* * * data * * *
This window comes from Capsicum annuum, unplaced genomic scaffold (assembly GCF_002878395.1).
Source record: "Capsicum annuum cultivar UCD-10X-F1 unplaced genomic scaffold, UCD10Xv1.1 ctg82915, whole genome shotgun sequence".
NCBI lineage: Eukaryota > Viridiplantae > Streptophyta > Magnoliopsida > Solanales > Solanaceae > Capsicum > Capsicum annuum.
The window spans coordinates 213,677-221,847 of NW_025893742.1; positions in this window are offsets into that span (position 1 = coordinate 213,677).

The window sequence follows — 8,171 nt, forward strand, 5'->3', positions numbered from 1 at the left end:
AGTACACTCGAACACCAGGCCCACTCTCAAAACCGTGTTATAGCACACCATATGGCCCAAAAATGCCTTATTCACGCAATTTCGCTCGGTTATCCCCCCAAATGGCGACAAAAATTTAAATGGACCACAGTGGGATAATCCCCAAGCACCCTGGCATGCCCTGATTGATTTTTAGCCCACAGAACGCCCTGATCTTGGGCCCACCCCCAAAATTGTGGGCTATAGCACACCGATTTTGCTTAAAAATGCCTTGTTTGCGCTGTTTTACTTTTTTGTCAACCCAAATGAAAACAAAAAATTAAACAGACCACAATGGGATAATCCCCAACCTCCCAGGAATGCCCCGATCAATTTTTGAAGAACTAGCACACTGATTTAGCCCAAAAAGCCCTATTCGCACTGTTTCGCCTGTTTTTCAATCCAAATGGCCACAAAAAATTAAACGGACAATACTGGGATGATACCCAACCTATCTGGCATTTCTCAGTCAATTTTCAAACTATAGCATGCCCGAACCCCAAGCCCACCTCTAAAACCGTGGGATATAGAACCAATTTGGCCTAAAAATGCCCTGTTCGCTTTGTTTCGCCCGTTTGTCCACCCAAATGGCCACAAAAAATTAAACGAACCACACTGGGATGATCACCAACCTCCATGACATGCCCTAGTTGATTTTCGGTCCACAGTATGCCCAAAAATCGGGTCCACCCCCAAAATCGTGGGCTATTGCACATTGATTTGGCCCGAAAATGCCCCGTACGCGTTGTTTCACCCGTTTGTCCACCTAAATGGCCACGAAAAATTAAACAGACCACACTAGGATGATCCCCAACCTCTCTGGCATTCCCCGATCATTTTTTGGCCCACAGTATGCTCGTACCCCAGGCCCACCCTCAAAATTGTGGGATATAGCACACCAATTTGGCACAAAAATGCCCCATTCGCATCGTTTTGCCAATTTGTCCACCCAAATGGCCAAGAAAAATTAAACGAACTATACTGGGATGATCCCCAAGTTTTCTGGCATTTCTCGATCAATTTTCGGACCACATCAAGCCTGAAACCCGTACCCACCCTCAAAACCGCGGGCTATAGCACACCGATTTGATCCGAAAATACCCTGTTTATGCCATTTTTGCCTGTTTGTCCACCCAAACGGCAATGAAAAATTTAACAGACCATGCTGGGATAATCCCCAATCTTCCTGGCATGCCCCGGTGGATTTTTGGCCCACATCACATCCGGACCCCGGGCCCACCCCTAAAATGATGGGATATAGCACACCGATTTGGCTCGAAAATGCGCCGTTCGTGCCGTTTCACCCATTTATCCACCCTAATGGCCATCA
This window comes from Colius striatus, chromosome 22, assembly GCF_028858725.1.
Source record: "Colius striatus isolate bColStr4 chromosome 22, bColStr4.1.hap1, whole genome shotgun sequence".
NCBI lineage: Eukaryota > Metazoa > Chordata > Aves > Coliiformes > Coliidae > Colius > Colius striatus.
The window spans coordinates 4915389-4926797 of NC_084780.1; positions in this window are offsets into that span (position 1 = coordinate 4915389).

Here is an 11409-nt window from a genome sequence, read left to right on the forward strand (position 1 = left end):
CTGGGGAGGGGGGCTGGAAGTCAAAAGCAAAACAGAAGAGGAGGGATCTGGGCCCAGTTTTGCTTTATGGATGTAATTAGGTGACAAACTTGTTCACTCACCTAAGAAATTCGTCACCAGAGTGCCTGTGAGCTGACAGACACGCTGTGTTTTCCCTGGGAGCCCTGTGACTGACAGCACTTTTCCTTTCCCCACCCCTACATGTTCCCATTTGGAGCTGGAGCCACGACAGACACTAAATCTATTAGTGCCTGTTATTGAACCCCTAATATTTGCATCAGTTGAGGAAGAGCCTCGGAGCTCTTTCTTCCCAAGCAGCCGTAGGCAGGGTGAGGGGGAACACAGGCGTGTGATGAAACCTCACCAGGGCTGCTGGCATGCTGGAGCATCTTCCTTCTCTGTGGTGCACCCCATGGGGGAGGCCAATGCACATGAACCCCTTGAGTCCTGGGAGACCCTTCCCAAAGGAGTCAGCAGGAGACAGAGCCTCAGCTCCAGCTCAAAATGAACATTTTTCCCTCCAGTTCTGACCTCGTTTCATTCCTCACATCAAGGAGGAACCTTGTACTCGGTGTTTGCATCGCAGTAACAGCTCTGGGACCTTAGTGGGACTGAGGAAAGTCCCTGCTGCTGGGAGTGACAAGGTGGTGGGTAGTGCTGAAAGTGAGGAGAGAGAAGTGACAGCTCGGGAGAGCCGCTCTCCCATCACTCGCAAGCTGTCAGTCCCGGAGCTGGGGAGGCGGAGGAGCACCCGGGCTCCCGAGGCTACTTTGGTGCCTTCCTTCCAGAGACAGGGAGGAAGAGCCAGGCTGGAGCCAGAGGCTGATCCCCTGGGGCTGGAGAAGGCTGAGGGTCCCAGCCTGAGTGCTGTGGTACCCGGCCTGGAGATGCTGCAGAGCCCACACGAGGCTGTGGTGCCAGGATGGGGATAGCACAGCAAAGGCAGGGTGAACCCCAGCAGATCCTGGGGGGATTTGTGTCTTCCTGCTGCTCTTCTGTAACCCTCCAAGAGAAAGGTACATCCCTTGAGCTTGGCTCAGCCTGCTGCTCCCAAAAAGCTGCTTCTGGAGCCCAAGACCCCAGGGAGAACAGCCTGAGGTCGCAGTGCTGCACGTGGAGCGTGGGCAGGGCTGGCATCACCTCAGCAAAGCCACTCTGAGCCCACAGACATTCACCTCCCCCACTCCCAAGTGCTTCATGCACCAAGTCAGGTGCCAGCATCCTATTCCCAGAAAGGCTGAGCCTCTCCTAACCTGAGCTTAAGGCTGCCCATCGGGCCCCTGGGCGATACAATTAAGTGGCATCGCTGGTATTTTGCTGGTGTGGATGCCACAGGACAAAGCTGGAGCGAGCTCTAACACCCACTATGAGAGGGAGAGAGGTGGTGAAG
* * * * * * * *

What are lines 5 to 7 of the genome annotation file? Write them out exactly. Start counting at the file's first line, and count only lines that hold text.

The window sequence follows — 8,171 nt, forward strand, 5'->3', positions numbered from 1 at the left end:
AGTACACTCGAACACCAGGCCCACTCTCAAAACCGTGTTATAGCACACCATATGGCCCAAAAATGCCTTATTCACGCAATTTCGCTCGGTTATCCCCCCAAATGGCGACAAAAATTTAAATGGACCACAGTGGGATAATCCCCAAGCACCCTGGCATGCCCTGATTGATTTTTAGCCCACAGAACGCCCTGATCTTGGGCCCACCCCCAAAATTGTGGGCTATAGCACACCGATTTTGCTTAAAAATGCCTTGTTTGCGCTGTTTTACTTTTTTGTCAACCCAAATGAAAACAAAAAATTAAACAGACCACAATGGGATAATCCCCAACCTCCCAGGAATGCCCCGATCAATTTTTGAAGAACTAGCACACTGATTTAGCCCAAAAAGCCCTATTCGCACTGTTTCGCCTGTTTTTCAATCCAAATGGCCACAAAAAATTAAACGGACAATACTGGGATGATACCCAACCTATCTGGCATTTCTCAGTCAATTTTCAAACTATAGCATGCCCGAACCCCAAGCCCACCTCTAAAACCGTGGGATATAGAACCAATTTGGCCTAAAAATGCCCTGTTCGCTTTGTTTCGCCCGTTTGTCCACCCAAATGGCCACAAAAAATTAAACGAACCACACTGGGATGATCACCAACCTCCATGACATGCCCTAGTTGATTTTCGGTCCACAGTATGCCCAAAAATCGGGTCCACCCCCAAAATCGTGGGCTATTGCACATTGATTTGGCCCGAAAATGCCCCGTACGCGTTGTTTCACCCGTTTGTCCACCTAAATGGCCACGAAAAATTAAACAGACCACACTAGGATGATCCCCAACCTCTCTGGCATTCCCCGATCATTTTTTGGCCCACAGTATGCTCGTACCCCAGGCCCACCCTCAAAATTGTGGGATATAGCACACCAATTTGGCACAAAAATGCCCCATTCGCATCGTTTTGCCAATTTGTCCACCCAAATGGCCAAGAAAAATTAAACGAACTATACTGGGATGATCCCCAAGTTTTCTGGCATTTCTCGATCAATTTTCGGACCACATCAAGCCTGAAACCCGTACCCACCCTCAAAACCGCGGGCTATAGCACACCGATTTGATCCGAAAATACCCTGTTTATGCCATTTTTGCCTGTTTGTCCACCCAAACGGCAATGAAAAATTTAACAGACCATGCTGGGATAATCCCCAATCTTCCTGGCATGCCCCGGTGGATTTTTGGCCCACATCACATCCGGACCCCGGGCCCACCCCTAAAATGATGGGATATAGCACACCGATTTGGCTCGAAAATGCGCCGTTCGTGCCGTTTCACCCATTTATCCACCCTAATGGCCATCA
This window comes from Colius striatus, chromosome 22, assembly GCF_028858725.1.